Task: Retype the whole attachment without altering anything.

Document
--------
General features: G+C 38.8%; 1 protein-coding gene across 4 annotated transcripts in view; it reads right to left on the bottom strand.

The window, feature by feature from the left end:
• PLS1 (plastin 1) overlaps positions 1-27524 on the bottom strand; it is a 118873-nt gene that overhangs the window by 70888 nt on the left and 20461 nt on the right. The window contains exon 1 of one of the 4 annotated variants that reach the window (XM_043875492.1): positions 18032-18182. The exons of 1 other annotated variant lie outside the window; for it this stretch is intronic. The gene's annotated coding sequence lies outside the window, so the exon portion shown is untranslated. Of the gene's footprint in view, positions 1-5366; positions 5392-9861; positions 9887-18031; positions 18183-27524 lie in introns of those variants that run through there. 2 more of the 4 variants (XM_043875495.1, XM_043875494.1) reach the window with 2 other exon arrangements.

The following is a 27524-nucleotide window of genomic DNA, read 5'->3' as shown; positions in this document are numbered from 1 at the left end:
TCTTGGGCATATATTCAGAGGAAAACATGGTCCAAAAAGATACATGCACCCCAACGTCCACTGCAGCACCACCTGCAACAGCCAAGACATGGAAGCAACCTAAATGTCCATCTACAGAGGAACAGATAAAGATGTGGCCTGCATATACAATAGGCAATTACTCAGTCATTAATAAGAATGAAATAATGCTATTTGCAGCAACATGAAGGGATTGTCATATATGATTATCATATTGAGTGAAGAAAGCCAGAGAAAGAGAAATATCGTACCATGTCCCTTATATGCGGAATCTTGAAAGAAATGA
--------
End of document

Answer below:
General features: G+C 38.8%; 1 protein-coding gene across 4 annotated transcripts in view; it reads right to left on the bottom strand.

The window, feature by feature from the left end:
• PLS1 (plastin 1) overlaps positions 1-27524 on the bottom strand; it is a 118873-nt gene that overhangs the window by 70888 nt on the left and 20461 nt on the right. The window contains exon 1 of one of the 4 annotated variants that reach the window (XM_043875492.1): positions 18032-18182. The exons of 1 other annotated variant lie outside the window; for it this stretch is intronic. The gene's annotated coding sequence lies outside the window, so the exon portion shown is untranslated. Of the gene's footprint in view, positions 1-5366; positions 5392-9861; positions 9887-18031; positions 18183-27524 lie in introns of those variants that run through there. 2 more of the 4 variants (XM_043875495.1, XM_043875494.1) reach the window with 2 other exon arrangements.

The following is a 27524-nucleotide window of genomic DNA, read 5'->3' as shown; positions in this document are numbered from 1 at the left end:
TCTTGGGCATATATTCAGAGGAAAACATGGTCCAAAAAGATACATGCACCCCAACGTCCACTGCAGCACCACCTGCAACAGCCAAGACATGGAAGCAACCTAAATGTCCATCTACAGAGGAACAGATAAAGATGTGGCCTGCATATACAATAGGCAATTACTCAGTCATTAATAAGAATGAAATAATGCTATTTGCAGCAACATGAAGGGATTGTCATATATGATTATCATATTGAGTGAAGAAAGCCAGAGAAAGAGAAATATCGTACCATGTCCCTTATATGCGGAATCTTGAAAGAAATGA